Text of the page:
The anecdotal lead begins a piece with a little vignette or story, or a character doing something. Essentially it begins with a person. Business writers who found their subject matter boring invented the anecdotal lead to hook readers. First, you tell the anecdote, then what the piece is about, and follow with the rest of the text.
Readers begin a piece by predicting its subject. If their prediction comes true, they keep reading. But if they find material other than what they predicted, they feel confused, and drop out.
Anecdotal leads predict that the story will be about the person featured at the top. Let’s try an example:
Carole Blizzo stands in line at her local Commonwealth Bank for 45 minutes, finally reaching Harold Peterson, the man she knows as her “relationship banker.” She’s unemployed and four months behind on her adjustable mortgage, and desperate to find a way to keep her home. Peterson smiles, until he learns what she wants, and then he says, “You should have thought of that before,” over and over.
The Obama administration’s Mortgage Relief Program was supposed to help nine million Americans like Carole, but ….
Readers will predict the story’s about Carole, and they want to know what happens to her. But the story never mentions Carole again; she’s just the hook. Readers resent this kind of “bait-and-switch” tactic, and that resentment means they might skip a story they need to read.
On the other hand, Carole might serve as the spine of the story, weaving in and out of the data and analysis. Then the anecdotal lead is functional and unifies the piece, helping the readers’ understanding by providing someone they can identify with.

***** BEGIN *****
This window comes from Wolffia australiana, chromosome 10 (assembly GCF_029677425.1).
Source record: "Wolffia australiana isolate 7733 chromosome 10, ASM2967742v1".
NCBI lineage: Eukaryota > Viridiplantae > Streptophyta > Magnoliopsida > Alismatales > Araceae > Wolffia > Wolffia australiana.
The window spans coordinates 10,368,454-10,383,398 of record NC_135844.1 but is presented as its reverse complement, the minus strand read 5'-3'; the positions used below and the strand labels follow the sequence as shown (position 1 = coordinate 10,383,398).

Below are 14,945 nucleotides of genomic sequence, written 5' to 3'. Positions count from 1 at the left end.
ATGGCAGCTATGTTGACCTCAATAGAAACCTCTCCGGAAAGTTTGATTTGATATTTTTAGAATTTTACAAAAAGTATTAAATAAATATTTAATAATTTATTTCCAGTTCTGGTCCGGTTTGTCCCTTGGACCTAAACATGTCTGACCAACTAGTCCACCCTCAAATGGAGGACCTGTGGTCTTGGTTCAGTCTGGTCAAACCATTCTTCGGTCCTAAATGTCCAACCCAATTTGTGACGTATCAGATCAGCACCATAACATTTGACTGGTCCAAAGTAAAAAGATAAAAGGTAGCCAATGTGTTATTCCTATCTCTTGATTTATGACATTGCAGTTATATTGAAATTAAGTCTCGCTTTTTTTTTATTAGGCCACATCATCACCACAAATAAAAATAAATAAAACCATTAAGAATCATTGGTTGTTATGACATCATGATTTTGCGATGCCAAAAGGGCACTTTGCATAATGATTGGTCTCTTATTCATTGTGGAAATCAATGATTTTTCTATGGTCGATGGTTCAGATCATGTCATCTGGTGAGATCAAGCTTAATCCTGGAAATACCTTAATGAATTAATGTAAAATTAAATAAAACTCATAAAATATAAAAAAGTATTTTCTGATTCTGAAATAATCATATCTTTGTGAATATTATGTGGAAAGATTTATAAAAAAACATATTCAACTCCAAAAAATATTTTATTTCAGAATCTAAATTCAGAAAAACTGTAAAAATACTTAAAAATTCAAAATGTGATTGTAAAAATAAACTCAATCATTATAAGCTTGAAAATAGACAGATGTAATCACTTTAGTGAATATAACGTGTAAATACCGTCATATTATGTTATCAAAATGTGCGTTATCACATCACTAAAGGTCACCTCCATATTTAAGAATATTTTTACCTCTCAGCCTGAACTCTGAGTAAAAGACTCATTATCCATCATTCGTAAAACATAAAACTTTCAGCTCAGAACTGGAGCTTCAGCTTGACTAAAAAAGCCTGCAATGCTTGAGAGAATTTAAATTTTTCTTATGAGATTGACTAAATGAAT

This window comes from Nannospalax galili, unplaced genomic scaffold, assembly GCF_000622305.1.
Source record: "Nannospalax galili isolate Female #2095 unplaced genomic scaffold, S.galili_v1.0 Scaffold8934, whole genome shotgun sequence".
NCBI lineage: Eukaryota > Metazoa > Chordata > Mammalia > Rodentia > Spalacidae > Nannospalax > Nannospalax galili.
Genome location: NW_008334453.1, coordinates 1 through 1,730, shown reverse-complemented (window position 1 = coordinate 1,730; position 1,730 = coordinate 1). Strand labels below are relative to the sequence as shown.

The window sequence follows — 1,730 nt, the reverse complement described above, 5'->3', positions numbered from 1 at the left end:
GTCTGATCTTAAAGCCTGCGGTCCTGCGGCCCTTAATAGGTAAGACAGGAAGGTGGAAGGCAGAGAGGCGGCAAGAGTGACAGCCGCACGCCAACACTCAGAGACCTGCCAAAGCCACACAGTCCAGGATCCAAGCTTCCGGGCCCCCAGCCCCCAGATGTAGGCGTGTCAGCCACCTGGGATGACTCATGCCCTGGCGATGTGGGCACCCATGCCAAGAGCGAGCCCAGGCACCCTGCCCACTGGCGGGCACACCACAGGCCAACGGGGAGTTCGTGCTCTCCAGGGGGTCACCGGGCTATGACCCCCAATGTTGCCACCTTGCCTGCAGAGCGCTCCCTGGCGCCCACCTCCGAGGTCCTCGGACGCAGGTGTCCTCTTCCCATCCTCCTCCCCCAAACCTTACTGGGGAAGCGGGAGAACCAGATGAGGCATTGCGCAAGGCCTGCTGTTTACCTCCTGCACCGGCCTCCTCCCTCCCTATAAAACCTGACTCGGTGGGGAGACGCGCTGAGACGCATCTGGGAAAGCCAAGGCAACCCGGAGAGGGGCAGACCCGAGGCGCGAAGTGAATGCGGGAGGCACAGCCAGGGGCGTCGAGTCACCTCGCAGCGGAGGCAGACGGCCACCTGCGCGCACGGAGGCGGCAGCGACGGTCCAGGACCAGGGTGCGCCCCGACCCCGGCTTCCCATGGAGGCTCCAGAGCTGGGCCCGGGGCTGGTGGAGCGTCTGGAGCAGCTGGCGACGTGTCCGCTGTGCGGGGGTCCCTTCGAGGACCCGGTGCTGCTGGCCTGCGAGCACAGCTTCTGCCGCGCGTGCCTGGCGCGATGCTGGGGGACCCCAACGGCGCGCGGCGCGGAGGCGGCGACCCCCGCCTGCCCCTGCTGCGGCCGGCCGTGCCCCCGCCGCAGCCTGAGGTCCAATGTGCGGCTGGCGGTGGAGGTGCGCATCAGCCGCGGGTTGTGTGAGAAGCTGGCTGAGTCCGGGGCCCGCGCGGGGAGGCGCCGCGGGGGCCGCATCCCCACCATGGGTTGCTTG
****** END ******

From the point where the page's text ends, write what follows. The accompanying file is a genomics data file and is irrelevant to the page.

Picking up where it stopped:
Besides confusing readers, they can also turn into “a writing job.” If you consider your subject matter boring and think you need a tricky lead to get anybody to read it, you’re likely to overwrite that lead. Anecdotal leads are so much more fun to write than business or government or swine-flu gibberish. If you consider your subject dull, maybe you need a new subject.
Anecdotal leads tempt copy editors to write anecdotal headlines on top of them. The headline is supposed to tell readers what the story is about. If the lead and the headline don’t tip the readers off, they get hit twice with confusing signals.
Can you make anecdotal leads effective? Sure, pick an anecdote that directly concerns the subject, put an informative headline on it, keep it short and simple, and continue the character in it throughout.
Better, don’t write anecdotal leads. Start with a solid headline, write a short lead that tells the reader what the piece is about, and follow with a brief, relevant anecdote that introduces a character readers want to know about.
Tell stories, rather than trying to fake out your readers.
[Yes, I know you love anecdotal leads. How do you make them effective?]